2. Which brings me to the real point of my post. There is clearly a lot of overlap in the tribe membership of those whom I call “fracktivists” and those who would self declare as “locavores.” Is there not an incredibly irony here? If indeed we are to focus only on doing business in our own communities, if indeed we want to keep money and jobs local, if indeed we need to worry about our own local environmental impacts, if indeed we need to worry about local social justice issues, then why are fracktivists (and others) so intent on directing the federal government to do things? Indeed, the fracktivist community wishes to see an end to all natural gas energy development, everywhere. There are of course two ironies here. One is that for some communities, being able to access their natural gas would enable them to actually do more things locally. You might google around and see what kinds of manufacturing can and do spring up around communities where natural gas is abundant. But I guess that doesn’t matter for the fracktivists. Try running a factory in central Ohio on solar alone – with all of the sand, rare earths and other materials for the panels sourced in Columbus. The second irony is that this is quite the opposite of being a “locavore.” If it is so virtuous to live sustainably locally, to get to know the name of the man selling you your cinnamon spice muffin, to appreciate how difficult it is to grow apples, and so on, then it follows that living non-locally is morally wrong and necessarily bad. And if THAT is the case, then how is political activism outside of your local community somehow exempt from the proscriptions of the locavores? Seriously.

I’ll take a locavore seriously if in addition to wanting me to shop only from local businesses they agree that they have no business in the political affairs outside of their little communes. And while I am sure you are going to contort yourself into all kinds of pretzels trying to tell me “it’s different” because some political issues do impact all of us, the majority do not. For example, how could a locavore living in Pittsford, NY, living LOCALLY in Pittsford, NY justify support for a steeper progressive federal income tax on rich dudes living in Willimantic, CT?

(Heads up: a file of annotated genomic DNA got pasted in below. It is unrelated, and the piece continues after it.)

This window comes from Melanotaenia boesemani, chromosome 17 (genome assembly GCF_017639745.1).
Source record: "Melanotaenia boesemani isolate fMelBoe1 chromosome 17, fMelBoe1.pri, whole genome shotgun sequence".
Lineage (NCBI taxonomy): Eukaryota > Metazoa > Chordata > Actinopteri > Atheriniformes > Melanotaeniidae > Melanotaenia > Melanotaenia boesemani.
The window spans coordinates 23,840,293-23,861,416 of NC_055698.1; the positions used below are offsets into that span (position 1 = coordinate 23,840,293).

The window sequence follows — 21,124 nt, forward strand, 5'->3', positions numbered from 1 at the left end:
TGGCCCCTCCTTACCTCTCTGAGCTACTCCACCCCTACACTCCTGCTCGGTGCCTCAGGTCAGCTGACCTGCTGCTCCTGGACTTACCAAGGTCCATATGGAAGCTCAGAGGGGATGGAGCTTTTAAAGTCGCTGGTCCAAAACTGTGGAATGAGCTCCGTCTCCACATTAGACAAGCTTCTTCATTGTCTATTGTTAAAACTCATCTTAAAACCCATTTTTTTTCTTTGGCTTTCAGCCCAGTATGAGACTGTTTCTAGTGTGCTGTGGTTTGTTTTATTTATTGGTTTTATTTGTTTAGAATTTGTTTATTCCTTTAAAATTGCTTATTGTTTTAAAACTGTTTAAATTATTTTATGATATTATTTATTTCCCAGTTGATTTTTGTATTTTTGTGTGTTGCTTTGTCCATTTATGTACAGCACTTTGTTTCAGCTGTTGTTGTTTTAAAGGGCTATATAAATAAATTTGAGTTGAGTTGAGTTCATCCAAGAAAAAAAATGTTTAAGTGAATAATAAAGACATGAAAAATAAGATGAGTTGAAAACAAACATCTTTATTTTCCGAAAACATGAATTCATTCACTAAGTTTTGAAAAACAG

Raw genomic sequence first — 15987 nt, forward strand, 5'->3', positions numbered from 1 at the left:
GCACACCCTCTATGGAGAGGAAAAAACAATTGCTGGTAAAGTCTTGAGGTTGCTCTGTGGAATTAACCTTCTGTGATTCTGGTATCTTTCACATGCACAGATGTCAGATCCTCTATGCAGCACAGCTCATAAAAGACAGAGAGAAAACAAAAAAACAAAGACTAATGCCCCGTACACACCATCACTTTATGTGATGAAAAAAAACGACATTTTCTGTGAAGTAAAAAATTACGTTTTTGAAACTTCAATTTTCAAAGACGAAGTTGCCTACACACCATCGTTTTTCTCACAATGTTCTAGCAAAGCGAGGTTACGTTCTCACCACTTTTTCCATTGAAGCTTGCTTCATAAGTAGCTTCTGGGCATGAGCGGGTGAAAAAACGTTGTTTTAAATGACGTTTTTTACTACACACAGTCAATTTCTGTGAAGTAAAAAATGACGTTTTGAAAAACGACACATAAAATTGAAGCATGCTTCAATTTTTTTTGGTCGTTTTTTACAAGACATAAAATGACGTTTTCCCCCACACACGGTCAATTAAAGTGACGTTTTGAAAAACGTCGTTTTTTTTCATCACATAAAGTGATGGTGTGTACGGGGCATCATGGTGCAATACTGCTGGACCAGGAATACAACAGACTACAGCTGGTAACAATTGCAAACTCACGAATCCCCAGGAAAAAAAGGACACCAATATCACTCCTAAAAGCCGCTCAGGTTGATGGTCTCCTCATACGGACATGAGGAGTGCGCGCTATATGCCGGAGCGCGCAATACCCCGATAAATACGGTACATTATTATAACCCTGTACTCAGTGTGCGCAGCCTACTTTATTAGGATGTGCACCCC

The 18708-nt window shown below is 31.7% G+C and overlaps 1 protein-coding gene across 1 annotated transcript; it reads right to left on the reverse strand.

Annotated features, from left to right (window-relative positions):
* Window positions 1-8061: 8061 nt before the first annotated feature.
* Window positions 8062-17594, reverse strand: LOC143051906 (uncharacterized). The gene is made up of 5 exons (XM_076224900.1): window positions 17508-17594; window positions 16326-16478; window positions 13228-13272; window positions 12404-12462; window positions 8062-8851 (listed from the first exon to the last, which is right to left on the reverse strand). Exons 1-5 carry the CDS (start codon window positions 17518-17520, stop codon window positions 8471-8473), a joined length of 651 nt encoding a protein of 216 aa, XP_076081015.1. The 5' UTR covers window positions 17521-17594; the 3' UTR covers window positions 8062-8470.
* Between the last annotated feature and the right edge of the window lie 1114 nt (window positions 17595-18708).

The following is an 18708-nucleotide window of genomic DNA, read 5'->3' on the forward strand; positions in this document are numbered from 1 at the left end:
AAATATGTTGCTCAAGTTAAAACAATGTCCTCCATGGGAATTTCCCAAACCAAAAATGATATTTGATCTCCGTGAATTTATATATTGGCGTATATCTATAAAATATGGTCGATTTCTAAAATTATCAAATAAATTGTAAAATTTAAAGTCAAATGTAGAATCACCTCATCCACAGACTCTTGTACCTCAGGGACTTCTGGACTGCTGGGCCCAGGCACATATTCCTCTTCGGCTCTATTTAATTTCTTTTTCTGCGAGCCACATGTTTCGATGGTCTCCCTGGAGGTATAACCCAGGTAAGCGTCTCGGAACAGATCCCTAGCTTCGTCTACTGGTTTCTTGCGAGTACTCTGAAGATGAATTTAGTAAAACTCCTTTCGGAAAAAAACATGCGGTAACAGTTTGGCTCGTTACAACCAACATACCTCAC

When the locavore movement comes around to supporting political locavorism, they can then count me as a committed member of their congregation. I think I’d deal with being considerably poorer in exchange for removing the ability of 300 million people’s whims and biases from controlling my life. I think.

2 Responses to “Where are the Political Locavores?”

  1. sherlock says:

    Comment coming from Manchester, CT. I know this is nitpiky and normally I wouldn’t mention it, but it goes along with the theme of your post. Willimantic is not a rich town and is relatively poor ($30,000 median household income). Now what are the odds if you went around Pittsford, NY and asked people, “Hey, are you guys down with raising the taxes on those rich dudes from Willimantic, CT?” that they would be met with a resounding “yes”?

    So what I’m saying is that you made your point quite well and you unknowingly (wish I could use italics) made your point quite well.

  2. Harry says:

    Yes, Sherlock, WC makes a good point, and he might have chosen West Hartford.

    I have always been a food locavore. I was raised to be thrifty, and used to trade cow manure and clean straw with a friend of my mother for green beans, asparagus, and lettuce picked fresh. Ever since I can remember summer was great. Winter was less interesting with Bird’s eye frozen vegetables, but as we progressed with free trade and innovation, we eventually got Wegeman’s of Rochester, where we can buy everything year round. I think it is fair to say that WC and I are committed locavore/Wegeman’s lower case environmentalists. My apologies to WC if I have mischaracterized anything so far.

    WC, however, wants us to stay on point: if one is committed to the buy local and be local doctrine, why do you put up an anti-fracking sign in your yard? Did you ever read the story of the Dog in the Manger in Book House? OK, that is a tough allusion; it is a story of coveting and mean selfishness, a parable for today.

    I can understand the concern of friends of mine who live near a proposed quarry; this is a complex ethical question that I am yet unprepared to answer, knowing many of the philosophical and political arguments on both sides of the question. I will defend their right to put up anti-quarry signs, which they have, near their homes and the quarry.

    These people are consistent with respect to WC’s point, which is about inconsistency.